MATH 101. Proof and Problem Solving I. 1 cr. This course and 102 are designed to help mathematics majors make the transition from the Calculus sequence to more advanced and abstract courses, and should be taken early, soon after a student declares a major. The topics are sets, relations, functions, proofs by induction and contradiction, complex numbers, and binomial coefficients. Prerequisite: 156.

MATH 102. Proof and Problem Solving II. 1 cr. A continuation of 101. The topics of 101 are reinforced by going more deeply into one of number theory, dynamics, probability, graph theory, or modeling. Prerequisite: 101.

MATH 150. Modern Geometry. 3 crs. Deductive reasoning through the study of selected topics from Euclidean and non-Euclidean geometrics. Prerequisite: 157.

MATH 156. Calculus I. 4 crs. Limits, continuity, and the derivative and integral of functions of one variable, with applications, and the fundamental theorem of calculus. Prerequisite: 007 or outstanding score on Mathematics Placement Examination.

MATH 157. Calculus II. 4 crs. Continuation of 156, including more integration, sequences, series, Taylor's theorem, improper integrals, and L'Hospital's rule. Prerequisite: 156.

MATH 158. Calculus III. 4 crs. Continuation of 157, including calculus of functions of several variables, through Green’s Theorem and Stokes’s Theorem, with applications. Prerequisite: 157.

MATH 159. Differential Equations. 4 crs. Elementary techniques of ordinary differential equations, including slope fields, equilibria, separation of variables, linear differential equations, homogeneous differential equations, undetermined coefficients, bifurcations, power series, Laplace transforms, systems, and numerical methods. Prerequisite: 157.

MATH 160. Advanced Calculus for Science and Engineering. 3 crs. Vector calculus in n dimensions. Generalizations of the fundamental theorem of calculus. Stokes theorem divergence theorem. Inverse and implicit functions theorems. Use of Jacobians. Prerequisite: 158.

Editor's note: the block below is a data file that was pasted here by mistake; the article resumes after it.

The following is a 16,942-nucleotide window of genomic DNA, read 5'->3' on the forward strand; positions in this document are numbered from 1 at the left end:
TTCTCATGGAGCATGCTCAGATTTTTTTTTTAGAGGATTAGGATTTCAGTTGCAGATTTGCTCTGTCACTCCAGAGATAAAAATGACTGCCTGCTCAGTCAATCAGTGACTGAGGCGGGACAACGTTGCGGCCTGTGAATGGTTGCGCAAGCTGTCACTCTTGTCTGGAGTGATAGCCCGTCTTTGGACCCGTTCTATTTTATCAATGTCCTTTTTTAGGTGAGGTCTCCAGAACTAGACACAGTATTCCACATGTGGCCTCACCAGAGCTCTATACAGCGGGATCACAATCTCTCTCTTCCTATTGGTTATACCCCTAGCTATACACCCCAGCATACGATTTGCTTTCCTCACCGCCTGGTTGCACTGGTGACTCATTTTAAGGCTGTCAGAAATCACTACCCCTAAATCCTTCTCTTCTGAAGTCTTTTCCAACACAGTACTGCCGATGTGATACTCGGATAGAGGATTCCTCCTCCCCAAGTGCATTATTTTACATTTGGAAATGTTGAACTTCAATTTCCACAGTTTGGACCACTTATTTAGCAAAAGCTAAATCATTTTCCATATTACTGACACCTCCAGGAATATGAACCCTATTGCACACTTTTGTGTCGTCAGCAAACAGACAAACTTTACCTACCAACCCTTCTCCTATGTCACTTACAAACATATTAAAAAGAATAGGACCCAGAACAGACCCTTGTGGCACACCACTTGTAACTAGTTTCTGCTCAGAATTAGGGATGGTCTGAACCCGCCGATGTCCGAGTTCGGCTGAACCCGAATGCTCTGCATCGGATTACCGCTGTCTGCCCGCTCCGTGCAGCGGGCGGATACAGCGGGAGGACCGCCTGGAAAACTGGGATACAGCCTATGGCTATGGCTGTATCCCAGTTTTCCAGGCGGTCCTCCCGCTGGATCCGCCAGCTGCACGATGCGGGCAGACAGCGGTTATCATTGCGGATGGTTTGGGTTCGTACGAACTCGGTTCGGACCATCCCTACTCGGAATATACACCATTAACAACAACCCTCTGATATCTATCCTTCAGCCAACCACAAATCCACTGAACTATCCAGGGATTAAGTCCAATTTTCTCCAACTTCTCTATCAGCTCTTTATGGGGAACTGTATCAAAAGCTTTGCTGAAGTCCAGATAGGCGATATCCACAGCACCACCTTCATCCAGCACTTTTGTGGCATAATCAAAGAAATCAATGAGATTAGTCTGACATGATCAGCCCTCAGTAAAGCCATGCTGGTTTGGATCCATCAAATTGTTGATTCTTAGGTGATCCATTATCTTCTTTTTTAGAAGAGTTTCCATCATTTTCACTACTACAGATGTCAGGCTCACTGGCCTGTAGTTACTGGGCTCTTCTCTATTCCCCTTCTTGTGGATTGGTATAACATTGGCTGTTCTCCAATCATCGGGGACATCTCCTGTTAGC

MATH 161, 162. Seminar 1-3 crs. each. Offered on demand; seminars in various topics in mathematics.

MATH 164. Introduction to Numerical Analysis. 3 crs. Treats numerical integration and numerical solution of differential equations; numerical linear algebra, matrix inversion, characteristic values; error propagation; and stability. Prerequisite: 159 and SYCS 135.

MATH 165, 166. Directed Readings. 1-3 crs. each. Readings under a faculty member whose approval is required for admission to course.

MATH 168. Actuarial Science Laboratory I. 1 cr. Systematic methods and approaches for rapid and accurate solutions of problems arising in elementary algebra, calculus, and analysis. Prerequisite: Consent of instructor or 158 and 189.

MATH 169. Actuarial Science Laboratory II. 1 cr. Continuation of 168 with the problems to be solved coming from mathematical statistics. Prerequisite: Consent of instructor or 190.

MATH 175, 176. Undergraduate Research in Mathematics I & II. 3 crs. each. Students will work on a well-defined research project under the guidance of a faculty member in the Mathematics Department. Students can work on topics from applied mathematics, pure mathematics, or education areas based on their interest. Students can also work on topics related to undergraduate research they have done elsewhere if they find a faculty who will mentor them. This course is intended only for undergraduate students. To enroll in this course students must first find a faculty mentor and get approval. Prerequisite: Approval of a faculty mentor and a minimum commitment of 6 hours per week via signed faculty-student contract is required for enrollment. Maximum commitment cannot exceed 10 hours per week.

MATH 180. Introduction to Linear Algebra. 3 crs. Vector Spaces, linear transformations, the Gram-Schmidt process, determinants, eigenvectors and eigenvalues, diagonalization and applications. Prerequisite: 157.

MATH 181. Discrete Structures. 3 crs. Algebraic structures applicable to computer science; semigroups, graphs, lattices, Boolean algebras, and combinatorics. Prerequisite: 157. [NOTE: There is no computer science co-requisite.]

MATH 183. Intermediate Differential Equations. 3 crs. Initial value problems, existence and uniqueness of solutions, properties of solutions boundary value problems, Sturm-Liouville systems, and orthogonal expansions. Prerequisites: 159 and 180.

MATH 184. Introduction to Number Theory. 3 crs. Elements of algebraic number theory. Prerequisite: 197.

MATH 185. Introduction to Complex Variables. 3 crs. Complex numbers and their geometry, plane topology, limits, continuity, differentiation, Cauchy-Riemann equations, analytic functions, series, Cauchy theorems, contour integration, and residue theory. Prerequisite: 195.

MATH 186. Introduction to Differential Geometry. 3 crs. Calculus in Euclidean space, vector fields, geometry of surfaces, and curves. Prerequisites: 158 and 180.

MATH 187. Introduction to Algebraic Topology. 3 crs. Complexes, homology, surface topology, and the classical groups. Prerequisite: 197 and 199.